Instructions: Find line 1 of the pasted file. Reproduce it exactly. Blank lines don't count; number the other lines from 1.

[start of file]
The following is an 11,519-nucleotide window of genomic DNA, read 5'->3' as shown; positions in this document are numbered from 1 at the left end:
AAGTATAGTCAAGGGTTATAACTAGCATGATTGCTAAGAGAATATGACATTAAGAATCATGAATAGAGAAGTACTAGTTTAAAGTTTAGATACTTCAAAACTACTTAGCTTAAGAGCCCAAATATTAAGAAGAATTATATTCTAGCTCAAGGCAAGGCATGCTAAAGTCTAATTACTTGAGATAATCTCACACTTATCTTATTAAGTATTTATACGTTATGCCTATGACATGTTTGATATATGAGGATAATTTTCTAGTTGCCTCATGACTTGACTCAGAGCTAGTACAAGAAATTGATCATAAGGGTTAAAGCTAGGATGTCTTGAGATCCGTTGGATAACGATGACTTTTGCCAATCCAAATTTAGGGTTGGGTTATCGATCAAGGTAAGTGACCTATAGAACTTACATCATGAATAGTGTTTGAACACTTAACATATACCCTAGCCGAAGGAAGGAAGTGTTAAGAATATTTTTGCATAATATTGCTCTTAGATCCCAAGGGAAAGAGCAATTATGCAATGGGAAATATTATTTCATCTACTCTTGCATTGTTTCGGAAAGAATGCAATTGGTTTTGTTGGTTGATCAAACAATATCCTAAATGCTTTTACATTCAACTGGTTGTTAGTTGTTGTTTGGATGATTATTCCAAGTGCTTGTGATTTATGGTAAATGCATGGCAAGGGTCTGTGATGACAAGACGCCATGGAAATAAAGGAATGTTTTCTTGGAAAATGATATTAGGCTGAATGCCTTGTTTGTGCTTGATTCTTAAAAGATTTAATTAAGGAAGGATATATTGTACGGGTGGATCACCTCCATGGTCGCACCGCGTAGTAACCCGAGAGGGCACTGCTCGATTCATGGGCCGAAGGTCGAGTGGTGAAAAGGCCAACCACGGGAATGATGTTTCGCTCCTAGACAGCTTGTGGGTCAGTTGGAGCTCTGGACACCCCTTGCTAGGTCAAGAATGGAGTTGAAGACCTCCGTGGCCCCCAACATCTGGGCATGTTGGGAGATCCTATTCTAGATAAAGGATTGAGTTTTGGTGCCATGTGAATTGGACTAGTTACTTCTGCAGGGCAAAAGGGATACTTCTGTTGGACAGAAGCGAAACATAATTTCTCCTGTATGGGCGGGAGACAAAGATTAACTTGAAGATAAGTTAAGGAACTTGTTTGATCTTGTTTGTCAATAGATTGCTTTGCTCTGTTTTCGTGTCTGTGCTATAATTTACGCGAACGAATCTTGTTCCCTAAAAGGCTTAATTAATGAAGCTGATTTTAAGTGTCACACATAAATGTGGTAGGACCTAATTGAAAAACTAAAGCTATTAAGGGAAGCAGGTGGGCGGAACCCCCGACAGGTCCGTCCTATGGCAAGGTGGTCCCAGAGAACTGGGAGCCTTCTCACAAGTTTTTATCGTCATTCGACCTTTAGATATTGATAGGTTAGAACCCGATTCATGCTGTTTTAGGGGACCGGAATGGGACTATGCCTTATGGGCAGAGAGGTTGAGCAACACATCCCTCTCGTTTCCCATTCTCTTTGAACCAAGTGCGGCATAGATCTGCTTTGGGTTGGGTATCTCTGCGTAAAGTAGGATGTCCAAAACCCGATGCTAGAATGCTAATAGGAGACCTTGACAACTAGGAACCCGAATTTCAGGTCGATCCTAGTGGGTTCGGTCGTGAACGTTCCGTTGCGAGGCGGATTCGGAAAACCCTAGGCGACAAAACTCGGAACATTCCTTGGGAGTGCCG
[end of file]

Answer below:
The following is an 11,519-nucleotide window of genomic DNA, read 5'->3' as shown; positions in this document are numbered from 1 at the left end: